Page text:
This post originally appeared on the blog Amy Brown Science.
Warm ups and bell ringers are definitely a “vintage” idea, but this tried and true classroom management tool is still effective for most classes.
The bell has just rung. At your classroom door is a jumble of students, some leaving the room, some entering the room. Some of the ones leaving have stopped at your desk to chat or ask questions. Some of the ones entering are doing the same. The students who were absent yesterday want to know what they missed. A student needs to borrow a pencil. A student wants to go to the bathroom. A student wants to know if you finished grading a test. A student asks, “Are we doing anything today?” (As if there was EVER any possibility that we weren’t!) Two students in the back of the room are being clowns. The tardy bell is about to ring, and you are ready to get this class started.
Does this chaos sound familiar?
If this is your classroom every day, then you need a plan of action.
Classroom management is one of my strengths. I am organized and have every single minute of class time planned before my students arrive at the door. I consider classroom management to be one of the most important aspects of teaching, second only to having a deep knowledge of the subject area being taught. I teach “bell to bell” and gear the pacing of my class to the learning abilities of my students. Frankly, I am good at it ……. Or so I thought.
One year (after having taught for many years) I had a class that was a bit more challenging than the average high school biology class. The class consisted of 25 freshmen and sophomores, all nice kids, not a bad apple in the bunch. They were rarely disrespectful, but always came into the room overly antsy, rowdy, and excitable. It took longer than normal to get them settled so class could begin. All teachers know that the first few minutes of a class period can be somewhat chaotic. Students are socializing with one another, students who have been absent are asking for missed assignments, attendance must be taken, graded papers must be returned, homework assignments must be collected. The list goes on and on. I was very good at getting things started promptly in my class, but this one particular class was different. It became a struggle every day to get them settled and start my class. I needed to do something different.
I had not used “bell ringers” for quite some time, but I thought this might be a good tool for getting this class under control. I needed a consistent plan of action that my students followed every day and that established a certain mindset in my students. Further, I wondered if I could get this group of high schoolers to keep and maintain a notebook of these warm ups. In short, could I reduce the chaos and get on with the business of teaching?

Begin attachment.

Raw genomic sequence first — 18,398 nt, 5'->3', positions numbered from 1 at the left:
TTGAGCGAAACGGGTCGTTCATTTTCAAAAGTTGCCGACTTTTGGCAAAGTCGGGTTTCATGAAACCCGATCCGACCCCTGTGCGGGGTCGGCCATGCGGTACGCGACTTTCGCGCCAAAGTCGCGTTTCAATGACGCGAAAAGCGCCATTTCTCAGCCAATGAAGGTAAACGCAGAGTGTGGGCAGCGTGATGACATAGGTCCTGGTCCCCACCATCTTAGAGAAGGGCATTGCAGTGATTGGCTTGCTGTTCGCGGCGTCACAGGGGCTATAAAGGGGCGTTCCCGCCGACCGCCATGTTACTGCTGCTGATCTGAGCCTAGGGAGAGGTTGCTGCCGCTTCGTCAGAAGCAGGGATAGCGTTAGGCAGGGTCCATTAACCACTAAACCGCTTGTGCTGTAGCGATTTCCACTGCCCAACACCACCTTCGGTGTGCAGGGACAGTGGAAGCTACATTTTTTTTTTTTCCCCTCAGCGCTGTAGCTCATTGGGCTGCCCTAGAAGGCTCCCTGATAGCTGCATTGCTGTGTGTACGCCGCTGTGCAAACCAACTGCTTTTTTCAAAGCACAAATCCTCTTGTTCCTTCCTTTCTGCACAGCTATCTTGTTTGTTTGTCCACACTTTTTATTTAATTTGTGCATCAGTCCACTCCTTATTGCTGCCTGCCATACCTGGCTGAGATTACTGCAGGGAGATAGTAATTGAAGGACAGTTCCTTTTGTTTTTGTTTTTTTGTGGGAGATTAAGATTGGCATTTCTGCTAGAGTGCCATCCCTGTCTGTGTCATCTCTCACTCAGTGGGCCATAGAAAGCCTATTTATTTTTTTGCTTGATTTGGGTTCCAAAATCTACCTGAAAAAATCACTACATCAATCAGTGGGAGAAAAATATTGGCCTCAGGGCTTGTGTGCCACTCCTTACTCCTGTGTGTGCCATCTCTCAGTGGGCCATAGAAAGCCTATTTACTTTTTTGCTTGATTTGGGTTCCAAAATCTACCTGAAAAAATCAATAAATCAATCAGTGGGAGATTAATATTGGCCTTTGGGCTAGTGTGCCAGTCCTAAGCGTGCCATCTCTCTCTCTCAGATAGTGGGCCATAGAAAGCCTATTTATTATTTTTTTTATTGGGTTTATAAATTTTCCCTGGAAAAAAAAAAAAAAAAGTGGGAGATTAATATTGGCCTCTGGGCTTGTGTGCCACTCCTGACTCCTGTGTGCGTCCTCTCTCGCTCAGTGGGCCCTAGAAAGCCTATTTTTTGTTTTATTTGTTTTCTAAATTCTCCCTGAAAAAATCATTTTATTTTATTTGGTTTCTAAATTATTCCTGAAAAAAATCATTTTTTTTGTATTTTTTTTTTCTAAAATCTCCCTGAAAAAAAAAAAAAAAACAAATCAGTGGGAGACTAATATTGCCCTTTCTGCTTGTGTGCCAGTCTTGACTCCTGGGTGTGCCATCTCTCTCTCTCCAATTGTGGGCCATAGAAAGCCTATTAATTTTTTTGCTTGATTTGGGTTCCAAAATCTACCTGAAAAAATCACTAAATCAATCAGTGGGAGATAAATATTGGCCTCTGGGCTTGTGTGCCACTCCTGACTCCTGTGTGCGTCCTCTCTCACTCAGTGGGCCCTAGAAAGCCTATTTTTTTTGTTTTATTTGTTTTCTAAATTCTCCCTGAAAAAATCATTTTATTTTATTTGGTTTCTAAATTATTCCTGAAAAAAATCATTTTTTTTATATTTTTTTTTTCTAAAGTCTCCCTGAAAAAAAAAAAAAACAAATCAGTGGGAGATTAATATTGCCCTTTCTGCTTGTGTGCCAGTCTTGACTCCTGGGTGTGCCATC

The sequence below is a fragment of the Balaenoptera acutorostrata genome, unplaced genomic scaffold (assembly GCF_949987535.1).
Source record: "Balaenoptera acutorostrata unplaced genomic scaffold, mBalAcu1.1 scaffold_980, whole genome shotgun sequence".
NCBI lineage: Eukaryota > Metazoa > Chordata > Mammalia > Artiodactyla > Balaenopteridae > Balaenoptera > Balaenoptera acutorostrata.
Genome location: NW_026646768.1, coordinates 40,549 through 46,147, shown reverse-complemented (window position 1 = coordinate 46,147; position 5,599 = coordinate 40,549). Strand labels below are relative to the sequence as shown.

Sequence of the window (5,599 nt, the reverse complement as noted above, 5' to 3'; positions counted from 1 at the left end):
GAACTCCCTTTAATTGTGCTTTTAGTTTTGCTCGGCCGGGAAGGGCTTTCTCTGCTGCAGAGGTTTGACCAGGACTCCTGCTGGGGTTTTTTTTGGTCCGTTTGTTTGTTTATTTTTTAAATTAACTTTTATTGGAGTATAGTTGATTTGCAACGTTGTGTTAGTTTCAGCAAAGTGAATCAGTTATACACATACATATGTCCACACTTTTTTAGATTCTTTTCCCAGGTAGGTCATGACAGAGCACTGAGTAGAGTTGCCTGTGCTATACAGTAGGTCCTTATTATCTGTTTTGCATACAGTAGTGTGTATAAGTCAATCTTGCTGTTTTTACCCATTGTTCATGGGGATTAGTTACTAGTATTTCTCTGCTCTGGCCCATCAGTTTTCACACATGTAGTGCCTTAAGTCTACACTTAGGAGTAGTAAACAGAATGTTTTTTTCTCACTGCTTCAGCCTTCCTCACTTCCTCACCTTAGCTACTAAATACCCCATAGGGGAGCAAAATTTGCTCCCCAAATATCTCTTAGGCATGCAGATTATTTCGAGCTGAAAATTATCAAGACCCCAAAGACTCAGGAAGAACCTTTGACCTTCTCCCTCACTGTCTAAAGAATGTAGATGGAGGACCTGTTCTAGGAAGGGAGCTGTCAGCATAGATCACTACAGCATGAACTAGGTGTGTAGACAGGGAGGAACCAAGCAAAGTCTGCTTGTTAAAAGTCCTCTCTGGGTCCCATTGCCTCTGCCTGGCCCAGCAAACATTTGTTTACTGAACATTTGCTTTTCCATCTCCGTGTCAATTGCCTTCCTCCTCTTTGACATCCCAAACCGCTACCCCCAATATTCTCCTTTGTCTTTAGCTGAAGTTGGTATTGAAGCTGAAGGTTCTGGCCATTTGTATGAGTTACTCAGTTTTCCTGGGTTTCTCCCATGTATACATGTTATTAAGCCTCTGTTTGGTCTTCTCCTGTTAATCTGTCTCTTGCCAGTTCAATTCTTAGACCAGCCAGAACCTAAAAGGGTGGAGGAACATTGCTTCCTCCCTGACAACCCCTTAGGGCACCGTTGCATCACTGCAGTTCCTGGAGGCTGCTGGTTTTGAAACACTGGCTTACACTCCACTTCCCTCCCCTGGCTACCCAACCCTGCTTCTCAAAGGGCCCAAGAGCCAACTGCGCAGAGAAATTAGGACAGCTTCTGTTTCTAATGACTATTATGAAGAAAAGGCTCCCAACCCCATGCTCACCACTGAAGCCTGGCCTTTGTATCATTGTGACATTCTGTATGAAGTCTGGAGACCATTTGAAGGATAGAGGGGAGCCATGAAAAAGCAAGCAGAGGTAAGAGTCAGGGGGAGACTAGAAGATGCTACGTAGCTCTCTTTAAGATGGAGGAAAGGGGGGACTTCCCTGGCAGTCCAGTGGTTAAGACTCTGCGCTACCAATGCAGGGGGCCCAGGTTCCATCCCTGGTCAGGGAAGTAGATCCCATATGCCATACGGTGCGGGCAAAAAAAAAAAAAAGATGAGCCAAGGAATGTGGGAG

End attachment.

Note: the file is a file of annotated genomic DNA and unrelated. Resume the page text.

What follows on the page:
The answer is a resounding… YES! IT WORKED!
What is the new routine?
• Students walk into classroom, passing the “warm up” table as they enter.
• Students pick up the daily warm up and proceed to their desks.
• Students have 5-10 minutes to complete the daily bell ringers.
• Students may get up to visit the supply table that contains stapler, tape, colored pencils, markers, and rulers.
• Teacher takes roll, passes out papers, answers questions, and assists students who have been absent.
• Students are orderly and teacher can begin teaching with minimum chaos at the beginning of class.
• Students will need to purchase a notebook. They will place their daily warm ups in this notebook each day. I love the type of notebook that you see here. The binding is tight and pages “stay put” and rarely fall out. Best of all, I love that these notebooks can be purchased during back-to-school season for only 50 cents. One of these notebooks contains 100 sheets of paper. When used front and back, this gives you room to place 200 warm ups in the notebook. Students will likely need a couple of these notebooks if, like me, you plan to use the bell ringer pages for homework assignments and daily quizzes.
• You, the teacher, need to set up a table near the entrance of your classroom. Each day, place the warm up(s) on this table, as well as any supplies needed such as tape, markers, or rulers.
What are the benefits?
An added benefit is reinforcement of the current content I am teaching. My warm ups are not of the “write a paragraph about what you did this weekend” variety. Each and every warm up reinforces the subject matter content that I am currently teaching. Students will be labeling, diagramming, calculating, estimating, problem-solving, analyzing, and predicting on each page. This quick review of yesterday’s content is the perfect way to launch into the new lesson of the day.
How can these pages be used?
• Warm ups and bell ringers
• Exit slips
• Additions to your interactive notebooks
• Homework assignments
• Short, daily quizzes
• The completed notebook is the perfect review for your unit tests or end of course exam.
The warm ups in my TpT store are all one-half page in size. They can be collected and quickly graded, but they are always placed in the student notebook when I return them. In addition to using these pages as bell ringers, I also use them for homework assignments and for short daily quizzes.
After many months of writing and developing, I now have a warm up set for every chapter found in a typical high school biology textbook. And, best of all, I have accomplished what I set out to do:
• I established a classroom management plan that works for me.
• Students are engaged and working at the beginning of class.
• The daily reinforcement of concepts and subject matter content have led to higher test scores.
• It’s a WIN-WIN!
For more teaching tips and ideas about how to make science come alive in your classroom, visit Amy on her blog, AmyBrownScience.com. You can also keep up with Amy’s activities on Pinterest, Facebook, and Instagram.